Ban Chinese firm from working on UK nuclear power stations, ministers told

Cross-party China hawks have called on the Government to slap an “outright” ban on a Chinese state-owned firm’s involvement in all UK nuclear power plants.

Tory MP Sir Iain Duncan Smith and Labour peer Baroness Kennedy of The Shaws, co-chairs of the Inter-Parliamentary Alliance on China (Ipac), on Tuesday welcomed reports that ministers propose curbing Beijing’s links with future assets planned for Britain’s nuclear fleet.

However, the senior parliamentarians urged Business Secretary Kwasi Kwarteng to go further and reconsider the role of China General Nuclear (CGN) in the Hinkley Point C plant in Somerset, where construction is already significantly advanced.

In their letter to Mr Kwarteng, the pair warned that Britain has been left “dangerously exposed” by its “overreliance” on Chinese investment and technology in critical national infrastructure.

CGN is a Chinese state-owned energy corporation and has been subject to US government export bans in the wake of allegations it helped acquire technology for military purposes.

The Ipac co-chairs called for “urgent clarification” about the status of CGN’s involvement in Hinkley Point C, where it holds a 33 per cent stake. They pointed out this is a larger stake than that held by CGN in the Sizewell C nuclear plant planned in Suffolk, where the Chinese firm’s role could be wound down.

They told the Business Secretary: “Allowing CGN to continue playing a major role in the UK’s power grid grants the Chinese government a significant point of leverage and constitutes a key vulnerability at the heart of our national infrastructure.”

Sir Iain told The Telegraph that the Government’s plan for a review of CGN’s involvement in future UK nuclear projects was “too late and too little”, arguing that “ultimately” ministers should levy an “outright ban” on the company playing any part in the domestic energy sector.

Government sources warned that it would be difficult to alter the arrangements around the Somerset plant at this stage of construction.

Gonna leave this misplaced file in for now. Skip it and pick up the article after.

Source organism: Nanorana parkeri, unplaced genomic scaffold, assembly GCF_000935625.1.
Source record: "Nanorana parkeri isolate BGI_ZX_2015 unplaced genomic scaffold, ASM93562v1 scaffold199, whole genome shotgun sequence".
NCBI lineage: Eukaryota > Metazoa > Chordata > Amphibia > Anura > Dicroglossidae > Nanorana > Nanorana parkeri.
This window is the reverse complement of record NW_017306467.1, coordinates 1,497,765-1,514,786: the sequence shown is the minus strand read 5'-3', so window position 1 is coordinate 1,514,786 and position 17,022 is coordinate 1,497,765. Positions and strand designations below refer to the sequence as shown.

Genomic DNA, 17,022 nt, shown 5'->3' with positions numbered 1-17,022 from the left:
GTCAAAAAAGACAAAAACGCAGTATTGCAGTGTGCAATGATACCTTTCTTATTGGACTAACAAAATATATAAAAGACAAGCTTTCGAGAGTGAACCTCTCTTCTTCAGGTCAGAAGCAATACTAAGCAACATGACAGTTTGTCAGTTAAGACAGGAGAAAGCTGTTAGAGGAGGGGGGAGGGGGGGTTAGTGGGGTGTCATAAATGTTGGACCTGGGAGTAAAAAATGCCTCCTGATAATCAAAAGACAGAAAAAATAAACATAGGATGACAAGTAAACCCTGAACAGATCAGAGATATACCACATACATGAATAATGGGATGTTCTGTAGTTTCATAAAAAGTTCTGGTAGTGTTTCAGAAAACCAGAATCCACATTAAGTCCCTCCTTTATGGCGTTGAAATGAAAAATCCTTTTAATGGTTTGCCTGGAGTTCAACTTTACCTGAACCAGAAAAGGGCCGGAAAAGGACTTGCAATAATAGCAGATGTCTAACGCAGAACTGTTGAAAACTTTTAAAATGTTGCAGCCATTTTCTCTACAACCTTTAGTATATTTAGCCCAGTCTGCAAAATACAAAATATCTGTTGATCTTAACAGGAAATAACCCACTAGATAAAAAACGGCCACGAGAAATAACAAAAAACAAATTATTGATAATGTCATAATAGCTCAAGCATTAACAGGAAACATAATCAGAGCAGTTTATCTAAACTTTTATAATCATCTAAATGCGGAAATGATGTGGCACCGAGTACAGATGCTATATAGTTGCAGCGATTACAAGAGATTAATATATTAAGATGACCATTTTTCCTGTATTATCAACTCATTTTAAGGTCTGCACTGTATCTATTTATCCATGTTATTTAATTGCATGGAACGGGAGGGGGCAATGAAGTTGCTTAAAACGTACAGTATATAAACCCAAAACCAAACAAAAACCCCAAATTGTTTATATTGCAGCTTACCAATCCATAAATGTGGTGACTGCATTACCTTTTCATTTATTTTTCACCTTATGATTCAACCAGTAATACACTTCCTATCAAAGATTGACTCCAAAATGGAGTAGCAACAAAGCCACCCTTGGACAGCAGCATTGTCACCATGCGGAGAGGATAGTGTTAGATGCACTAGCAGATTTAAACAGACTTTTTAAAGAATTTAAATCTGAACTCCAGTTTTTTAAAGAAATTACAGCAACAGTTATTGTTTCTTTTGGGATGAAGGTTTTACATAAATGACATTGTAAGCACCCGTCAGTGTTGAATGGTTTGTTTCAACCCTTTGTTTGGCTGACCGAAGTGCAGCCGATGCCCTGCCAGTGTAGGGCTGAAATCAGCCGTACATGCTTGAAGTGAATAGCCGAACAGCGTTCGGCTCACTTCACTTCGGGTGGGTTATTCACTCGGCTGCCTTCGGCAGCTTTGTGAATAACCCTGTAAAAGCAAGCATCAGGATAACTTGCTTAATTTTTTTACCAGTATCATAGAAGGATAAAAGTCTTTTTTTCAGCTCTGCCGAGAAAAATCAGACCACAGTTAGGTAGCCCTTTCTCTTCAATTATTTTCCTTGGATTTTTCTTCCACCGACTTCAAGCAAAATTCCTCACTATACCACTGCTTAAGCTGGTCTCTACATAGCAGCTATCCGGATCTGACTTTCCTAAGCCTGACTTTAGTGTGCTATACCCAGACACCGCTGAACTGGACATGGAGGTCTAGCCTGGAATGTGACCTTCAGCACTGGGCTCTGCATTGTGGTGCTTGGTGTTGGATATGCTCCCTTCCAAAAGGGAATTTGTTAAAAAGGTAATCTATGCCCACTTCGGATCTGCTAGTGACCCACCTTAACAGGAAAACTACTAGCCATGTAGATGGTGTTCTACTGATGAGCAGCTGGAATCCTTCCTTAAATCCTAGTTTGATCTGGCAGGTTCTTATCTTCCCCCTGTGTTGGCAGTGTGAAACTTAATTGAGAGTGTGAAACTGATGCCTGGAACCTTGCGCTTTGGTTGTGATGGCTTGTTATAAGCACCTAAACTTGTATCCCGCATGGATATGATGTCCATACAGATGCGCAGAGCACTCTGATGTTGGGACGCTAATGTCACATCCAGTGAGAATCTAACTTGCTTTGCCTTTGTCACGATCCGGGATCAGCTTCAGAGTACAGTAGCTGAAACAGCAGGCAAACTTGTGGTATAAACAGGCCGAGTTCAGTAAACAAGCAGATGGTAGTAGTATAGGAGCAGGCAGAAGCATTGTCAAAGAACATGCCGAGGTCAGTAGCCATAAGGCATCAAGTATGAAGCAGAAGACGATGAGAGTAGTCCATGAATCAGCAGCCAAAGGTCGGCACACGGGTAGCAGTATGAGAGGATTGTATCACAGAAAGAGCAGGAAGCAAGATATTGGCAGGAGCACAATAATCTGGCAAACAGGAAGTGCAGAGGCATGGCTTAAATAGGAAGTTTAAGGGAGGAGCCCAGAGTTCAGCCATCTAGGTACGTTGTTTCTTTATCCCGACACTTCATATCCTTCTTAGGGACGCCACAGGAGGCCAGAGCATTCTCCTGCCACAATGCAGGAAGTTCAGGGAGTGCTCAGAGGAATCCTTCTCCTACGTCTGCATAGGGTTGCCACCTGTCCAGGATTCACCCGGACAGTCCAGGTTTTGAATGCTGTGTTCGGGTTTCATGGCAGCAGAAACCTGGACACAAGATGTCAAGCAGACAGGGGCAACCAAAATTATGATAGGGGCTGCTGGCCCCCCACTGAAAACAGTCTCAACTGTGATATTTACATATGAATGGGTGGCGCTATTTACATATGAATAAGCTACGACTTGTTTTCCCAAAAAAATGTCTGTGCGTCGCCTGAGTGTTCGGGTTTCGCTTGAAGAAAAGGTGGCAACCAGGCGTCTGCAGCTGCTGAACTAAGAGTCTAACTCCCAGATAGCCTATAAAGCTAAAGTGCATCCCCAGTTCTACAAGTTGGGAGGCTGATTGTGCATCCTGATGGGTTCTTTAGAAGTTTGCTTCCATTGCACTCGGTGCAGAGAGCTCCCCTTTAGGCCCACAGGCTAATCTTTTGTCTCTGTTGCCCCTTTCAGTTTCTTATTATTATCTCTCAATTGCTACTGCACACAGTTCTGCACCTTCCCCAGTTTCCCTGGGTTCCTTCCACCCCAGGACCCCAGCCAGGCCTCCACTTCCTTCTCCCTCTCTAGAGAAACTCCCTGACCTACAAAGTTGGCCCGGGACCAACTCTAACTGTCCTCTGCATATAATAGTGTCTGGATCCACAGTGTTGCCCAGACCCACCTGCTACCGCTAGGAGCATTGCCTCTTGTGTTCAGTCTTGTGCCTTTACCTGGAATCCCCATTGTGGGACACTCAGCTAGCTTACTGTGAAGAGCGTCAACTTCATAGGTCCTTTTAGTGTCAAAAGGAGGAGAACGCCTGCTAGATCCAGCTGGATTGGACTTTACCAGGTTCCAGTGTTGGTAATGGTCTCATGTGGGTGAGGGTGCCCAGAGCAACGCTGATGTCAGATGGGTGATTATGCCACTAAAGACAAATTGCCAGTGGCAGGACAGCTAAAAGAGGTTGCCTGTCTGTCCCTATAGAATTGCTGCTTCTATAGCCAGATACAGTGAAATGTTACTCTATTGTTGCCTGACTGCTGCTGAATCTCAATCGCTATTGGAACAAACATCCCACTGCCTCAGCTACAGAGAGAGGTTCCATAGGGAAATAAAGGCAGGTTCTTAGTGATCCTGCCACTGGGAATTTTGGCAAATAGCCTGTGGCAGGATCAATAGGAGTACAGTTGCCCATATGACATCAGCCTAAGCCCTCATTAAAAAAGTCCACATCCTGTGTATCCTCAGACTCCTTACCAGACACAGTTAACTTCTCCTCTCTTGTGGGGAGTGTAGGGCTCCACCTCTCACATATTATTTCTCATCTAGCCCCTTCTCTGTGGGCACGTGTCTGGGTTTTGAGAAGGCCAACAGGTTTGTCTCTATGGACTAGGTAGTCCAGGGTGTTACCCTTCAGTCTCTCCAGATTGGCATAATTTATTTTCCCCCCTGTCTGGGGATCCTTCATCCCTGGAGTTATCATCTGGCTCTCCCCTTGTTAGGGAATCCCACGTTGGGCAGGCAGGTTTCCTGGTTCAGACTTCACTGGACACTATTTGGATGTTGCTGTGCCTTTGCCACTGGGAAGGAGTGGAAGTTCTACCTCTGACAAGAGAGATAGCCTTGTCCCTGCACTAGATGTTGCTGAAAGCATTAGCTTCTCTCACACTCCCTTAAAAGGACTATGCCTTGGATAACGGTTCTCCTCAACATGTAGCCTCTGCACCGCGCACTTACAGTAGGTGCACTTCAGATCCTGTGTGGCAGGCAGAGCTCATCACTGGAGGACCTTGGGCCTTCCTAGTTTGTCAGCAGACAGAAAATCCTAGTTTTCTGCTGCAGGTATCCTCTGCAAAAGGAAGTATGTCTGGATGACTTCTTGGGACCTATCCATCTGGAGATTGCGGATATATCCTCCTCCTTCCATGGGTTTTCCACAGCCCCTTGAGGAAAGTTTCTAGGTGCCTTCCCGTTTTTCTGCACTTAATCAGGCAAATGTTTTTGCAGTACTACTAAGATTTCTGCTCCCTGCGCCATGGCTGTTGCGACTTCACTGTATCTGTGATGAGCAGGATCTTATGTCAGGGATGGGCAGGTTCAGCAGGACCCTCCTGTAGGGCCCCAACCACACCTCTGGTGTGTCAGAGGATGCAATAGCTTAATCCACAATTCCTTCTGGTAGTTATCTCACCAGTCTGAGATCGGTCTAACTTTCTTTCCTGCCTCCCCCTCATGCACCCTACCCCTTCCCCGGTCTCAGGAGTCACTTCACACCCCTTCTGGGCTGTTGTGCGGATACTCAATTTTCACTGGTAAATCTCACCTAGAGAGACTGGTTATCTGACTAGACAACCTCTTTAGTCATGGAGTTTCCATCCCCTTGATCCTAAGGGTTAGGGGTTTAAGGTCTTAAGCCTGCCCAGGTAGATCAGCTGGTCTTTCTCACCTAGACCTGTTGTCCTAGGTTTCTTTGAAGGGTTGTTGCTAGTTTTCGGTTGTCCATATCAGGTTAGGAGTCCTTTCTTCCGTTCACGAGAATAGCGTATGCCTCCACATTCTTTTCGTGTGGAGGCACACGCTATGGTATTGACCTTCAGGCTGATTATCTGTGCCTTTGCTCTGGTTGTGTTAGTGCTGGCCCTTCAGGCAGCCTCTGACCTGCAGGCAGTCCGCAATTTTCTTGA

A Department for Business, Energy and Industrial Strategy spokesman said: “Hinkley Point C was agreed in 2016 and will provide low carbon electricity for millions of homes for the next 60 years.

"All nuclear projects in the UK, including Hinkley Point C, are conducted under robust and independent regulation to meet the UK’s rigorous legal, regulatory and national security requirements, ensuring British interests are always protected.”

Tony Abbott microchip plant warning 

It came as Tony Abbott warned against the sale of Britain’s largest microchip plant to a Chinese-owned firm, heaping fresh pressure on the Prime Minister.

The former Australian premier, who is one of Boris Johnson’s leading trade advisers, said that sale of the Wafer Fab plant in Newport “would not go ahead were it happening in Australia.”

Speaking at an event organised by the Policy Exchange think tank, Mr Abbott added: “We have this thing called the foreign investment review board, which has a pretty wide remit to examine all significant foreign investments from a national interest perspective.

“Pretty clearly, the sort of purchase that is currently contemplated here in Britain would not go ahead were it happening in Australia. 

“I think now that the PM’s national security adviser is looking at here, obviously Britain is moving in a comparable direction.”

Mr Abbott also warned that the flood of Chinese money into western businesses and universities is being partly fuelled by “greed.”

Urging the UK and its allies to wean themselves off reliance on Chinese investment and trade, he suggested that countries should conduct a “national audit” in order to bolster their resilience to retaliation from Beijing.

Mr Abbott, who sits on the UK Board of Trade, added that there was a need to be “much more careful” in approaching trade with China.

On universities, he added: "If you are a vice chancellor the more overseas students you can attract the better. But if that funding involves selling your soul, corrupting your overall purpose, it shouldn’t be engaged upon."

The Telegraph attempted to reach CGN for comment.

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